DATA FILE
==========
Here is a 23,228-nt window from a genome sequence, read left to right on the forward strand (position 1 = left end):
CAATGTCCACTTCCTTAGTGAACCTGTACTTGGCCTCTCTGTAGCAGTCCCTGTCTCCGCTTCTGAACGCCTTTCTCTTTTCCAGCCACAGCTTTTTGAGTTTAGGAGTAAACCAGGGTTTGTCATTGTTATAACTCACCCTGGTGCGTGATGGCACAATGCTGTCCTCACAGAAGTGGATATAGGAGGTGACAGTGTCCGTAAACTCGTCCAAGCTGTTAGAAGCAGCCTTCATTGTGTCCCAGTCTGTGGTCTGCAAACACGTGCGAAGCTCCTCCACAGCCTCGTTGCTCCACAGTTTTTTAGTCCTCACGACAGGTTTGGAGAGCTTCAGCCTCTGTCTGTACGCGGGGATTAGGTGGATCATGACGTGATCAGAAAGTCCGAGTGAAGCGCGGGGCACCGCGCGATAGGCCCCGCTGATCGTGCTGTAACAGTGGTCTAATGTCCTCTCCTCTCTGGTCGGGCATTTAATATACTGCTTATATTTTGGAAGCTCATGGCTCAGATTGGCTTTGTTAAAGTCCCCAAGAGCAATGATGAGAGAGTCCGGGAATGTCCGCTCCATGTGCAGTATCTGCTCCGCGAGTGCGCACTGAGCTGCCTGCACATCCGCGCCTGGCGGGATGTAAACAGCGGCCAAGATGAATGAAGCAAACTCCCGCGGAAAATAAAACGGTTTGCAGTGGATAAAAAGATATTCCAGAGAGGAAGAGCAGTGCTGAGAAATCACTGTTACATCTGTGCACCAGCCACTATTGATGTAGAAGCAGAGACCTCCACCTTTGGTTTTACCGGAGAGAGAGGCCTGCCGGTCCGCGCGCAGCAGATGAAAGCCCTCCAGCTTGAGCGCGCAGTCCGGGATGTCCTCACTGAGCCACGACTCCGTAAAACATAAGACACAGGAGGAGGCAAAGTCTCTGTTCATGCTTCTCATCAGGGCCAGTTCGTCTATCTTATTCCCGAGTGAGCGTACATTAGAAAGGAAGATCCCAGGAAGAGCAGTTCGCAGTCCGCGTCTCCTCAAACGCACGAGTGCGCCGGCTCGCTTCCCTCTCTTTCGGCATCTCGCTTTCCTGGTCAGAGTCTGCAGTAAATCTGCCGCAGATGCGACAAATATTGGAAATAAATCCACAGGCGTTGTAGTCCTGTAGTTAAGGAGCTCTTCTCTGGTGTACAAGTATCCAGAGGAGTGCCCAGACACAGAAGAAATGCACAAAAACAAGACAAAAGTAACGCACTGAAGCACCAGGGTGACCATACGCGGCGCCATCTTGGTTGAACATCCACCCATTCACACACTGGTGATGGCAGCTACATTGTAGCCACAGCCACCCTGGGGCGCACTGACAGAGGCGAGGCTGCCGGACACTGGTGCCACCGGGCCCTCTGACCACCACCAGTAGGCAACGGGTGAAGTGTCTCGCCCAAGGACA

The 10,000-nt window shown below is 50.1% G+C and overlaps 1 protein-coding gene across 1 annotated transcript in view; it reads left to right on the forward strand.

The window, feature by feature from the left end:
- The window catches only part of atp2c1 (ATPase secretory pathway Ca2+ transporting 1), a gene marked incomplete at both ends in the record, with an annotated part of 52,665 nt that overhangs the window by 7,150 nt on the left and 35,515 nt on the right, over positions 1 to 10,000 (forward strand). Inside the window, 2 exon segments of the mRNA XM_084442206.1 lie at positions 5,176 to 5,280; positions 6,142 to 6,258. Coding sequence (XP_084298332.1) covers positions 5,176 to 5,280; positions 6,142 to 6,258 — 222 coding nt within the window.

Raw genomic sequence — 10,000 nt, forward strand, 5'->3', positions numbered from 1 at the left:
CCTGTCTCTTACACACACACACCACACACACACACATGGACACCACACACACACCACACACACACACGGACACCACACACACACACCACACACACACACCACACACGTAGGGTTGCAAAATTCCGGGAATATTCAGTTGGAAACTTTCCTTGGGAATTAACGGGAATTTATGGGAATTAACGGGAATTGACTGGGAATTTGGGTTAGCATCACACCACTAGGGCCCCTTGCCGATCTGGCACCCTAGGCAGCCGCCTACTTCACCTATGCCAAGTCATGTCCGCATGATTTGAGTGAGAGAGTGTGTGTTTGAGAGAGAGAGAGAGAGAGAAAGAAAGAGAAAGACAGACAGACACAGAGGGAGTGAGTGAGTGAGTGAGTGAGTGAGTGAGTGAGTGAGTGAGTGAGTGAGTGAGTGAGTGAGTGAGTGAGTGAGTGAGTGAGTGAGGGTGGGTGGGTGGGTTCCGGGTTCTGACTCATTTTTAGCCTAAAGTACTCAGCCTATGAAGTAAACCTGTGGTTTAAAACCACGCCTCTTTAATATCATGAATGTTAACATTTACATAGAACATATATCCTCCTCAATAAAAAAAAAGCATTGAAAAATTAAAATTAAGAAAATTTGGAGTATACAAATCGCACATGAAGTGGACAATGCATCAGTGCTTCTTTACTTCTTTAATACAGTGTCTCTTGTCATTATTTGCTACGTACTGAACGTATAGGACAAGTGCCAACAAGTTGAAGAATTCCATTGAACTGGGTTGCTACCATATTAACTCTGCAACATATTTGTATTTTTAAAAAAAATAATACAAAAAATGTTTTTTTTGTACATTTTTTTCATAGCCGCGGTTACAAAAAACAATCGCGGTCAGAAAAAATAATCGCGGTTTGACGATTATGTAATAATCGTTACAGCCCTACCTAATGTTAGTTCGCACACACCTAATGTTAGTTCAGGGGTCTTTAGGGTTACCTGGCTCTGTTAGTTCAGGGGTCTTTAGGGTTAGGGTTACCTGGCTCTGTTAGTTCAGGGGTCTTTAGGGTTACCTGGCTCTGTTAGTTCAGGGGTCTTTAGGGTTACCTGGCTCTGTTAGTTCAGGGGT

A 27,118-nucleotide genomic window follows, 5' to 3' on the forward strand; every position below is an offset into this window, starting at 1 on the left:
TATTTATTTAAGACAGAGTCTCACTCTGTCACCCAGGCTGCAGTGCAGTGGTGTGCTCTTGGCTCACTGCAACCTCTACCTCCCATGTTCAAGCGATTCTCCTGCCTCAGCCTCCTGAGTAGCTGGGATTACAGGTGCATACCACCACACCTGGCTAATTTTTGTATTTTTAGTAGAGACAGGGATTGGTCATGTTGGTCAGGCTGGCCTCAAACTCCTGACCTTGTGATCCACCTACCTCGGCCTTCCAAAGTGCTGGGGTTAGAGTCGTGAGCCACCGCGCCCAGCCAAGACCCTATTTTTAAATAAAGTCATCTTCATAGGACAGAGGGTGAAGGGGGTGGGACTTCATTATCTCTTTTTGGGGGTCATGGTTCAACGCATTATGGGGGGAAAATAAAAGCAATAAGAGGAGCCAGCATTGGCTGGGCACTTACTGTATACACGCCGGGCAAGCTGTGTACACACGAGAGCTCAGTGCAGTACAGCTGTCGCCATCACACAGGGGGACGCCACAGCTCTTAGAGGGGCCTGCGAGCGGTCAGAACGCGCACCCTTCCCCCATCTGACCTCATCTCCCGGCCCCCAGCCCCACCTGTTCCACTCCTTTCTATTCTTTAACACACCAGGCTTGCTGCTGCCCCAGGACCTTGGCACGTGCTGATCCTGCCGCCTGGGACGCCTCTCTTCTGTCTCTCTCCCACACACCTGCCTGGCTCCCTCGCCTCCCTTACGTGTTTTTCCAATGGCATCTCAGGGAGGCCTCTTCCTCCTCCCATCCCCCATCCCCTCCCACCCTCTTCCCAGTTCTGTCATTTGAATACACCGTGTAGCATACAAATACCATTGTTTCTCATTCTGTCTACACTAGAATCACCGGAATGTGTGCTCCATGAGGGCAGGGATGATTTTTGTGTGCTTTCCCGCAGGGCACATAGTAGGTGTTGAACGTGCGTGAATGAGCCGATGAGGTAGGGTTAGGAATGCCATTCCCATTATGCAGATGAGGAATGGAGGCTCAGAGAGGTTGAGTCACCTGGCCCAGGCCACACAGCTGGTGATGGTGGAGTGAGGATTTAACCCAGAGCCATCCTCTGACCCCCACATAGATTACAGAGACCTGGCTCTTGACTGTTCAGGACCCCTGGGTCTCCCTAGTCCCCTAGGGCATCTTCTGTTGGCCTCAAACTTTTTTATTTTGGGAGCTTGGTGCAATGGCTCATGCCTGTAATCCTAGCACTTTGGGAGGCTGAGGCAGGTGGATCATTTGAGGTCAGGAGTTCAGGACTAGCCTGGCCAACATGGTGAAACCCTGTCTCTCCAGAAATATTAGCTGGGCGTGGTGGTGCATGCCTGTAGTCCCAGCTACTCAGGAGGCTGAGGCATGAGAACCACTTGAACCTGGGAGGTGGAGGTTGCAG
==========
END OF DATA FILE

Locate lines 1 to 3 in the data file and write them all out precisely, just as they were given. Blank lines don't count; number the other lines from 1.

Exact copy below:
Here is a 23,228-nt window from a genome sequence, read left to right on the forward strand (position 1 = left end):
CAATGTCCACTTCCTTAGTGAACCTGTACTTGGCCTCTCTGTAGCAGTCCCTGTCTCCGCTTCTGAACGCCTTTCTCTTTTCCAGCCACAGCTTTTTGAGTTTAGGAGTAAACCAGGGTTTGTCATTGTTATAACTCACCCTGGTGCGTGATGGCACAATGCTGTCCTCACAGAAGTGGATATAGGAGGTGACAGTGTCCGTAAACTCGTCCAAGCTGTTAGAAGCAGCCTTCATTGTGTCCCAGTCTGTGGTCTGCAAACACGTGCGAAGCTCCTCCACAGCCTCGTTGCTCCACAGTTTTTTAGTCCTCACGACAGGTTTGGAGAGCTTCAGCCTCTGTCTGTACGCGGGGATTAGGTGGATCATGACGTGATCAGAAAGTCCGAGTGAAGCGCGGGGCACCGCGCGATAGGCCCCGCTGATCGTGCTGTAACAGTGGTCTAATGTCCTCTCCTCTCTGGTCGGGCATTTAATATACTGCTTATATTTTGGAAGCTCATGGCTCAGATTGGCTTTGTTAAAGTCCCCAAGAGCAATGATGAGAGAGTCCGGGAATGTCCGCTCCATGTGCAGTATCTGCTCCGCGAGTGCGCACTGAGCTGCCTGCACATCCGCGCCTGGCGGGATGTAAACAGCGGCCAAGATGAATGAAGCAAACTCCCGCGGAAAATAAAACGGTTTGCAGTGGATAAAAAGATATTCCAGAGAGGAAGAGCAGTGCTGAGAAATCACTGTTACATCTGTGCACCAGCCACTATTGATGTAGAAGCAGAGACCTCCACCTTTGGTTTTACCGGAGAGAGAGGCCTGCCGGTCCGCGCGCAGCAGATGAAAGCCCTCCAGCTTGAGCGCGCAGTCCGGGATGTCCTCACTGAGCCACGACTCCGTAAAACATAAGACACAGGAGGAGGCAAAGTCTCTGTTCATGCTTCTCATCAGGGCCAGTTCGTCTATCTTATTCCCGAGTGAGCGTACATTAGAAAGGAAGATCCCAGGAAGAGCAGTTCGCAGTCCGCGTCTCCTCAAACGCACGAGTGCGCCGGCTCGCTTCCCTCTCTTTCGGCATCTCGCTTTCCTGGTCAGAGTCTGCAGTAAATCTGCCGCAGATGCGACAAATATTGGAAATAAATCCACAGGCGTTGTAGTCCTGTAGTTAAGGAGCTCTTCTCTGGTGTACAAGTATCCAGAGGAGTGCCCAGACACAGAAGAAATGCACAAAAACAAGACAAAAGTAACGCACTGAAGCACCAGGGTGACCATACGCGGCGCCATCTTGGTTGAACATCCACCCATTCACACACTGGTGATGGCAGCTACATTGTAGCCACAGCCACCCTGGGGCGCACTGACAGAGGCGAGGCTGCCGGACACTGGTGCCACCGGGCCCTCTGACCACCACCAGTAGGCAACGGGTGAAGTGTCTCGCCCAAGGACA

The 10,000-nt window shown below is 50.1% G+C and overlaps 1 protein-coding gene across 1 annotated transcript in view; it reads left to right on the forward strand.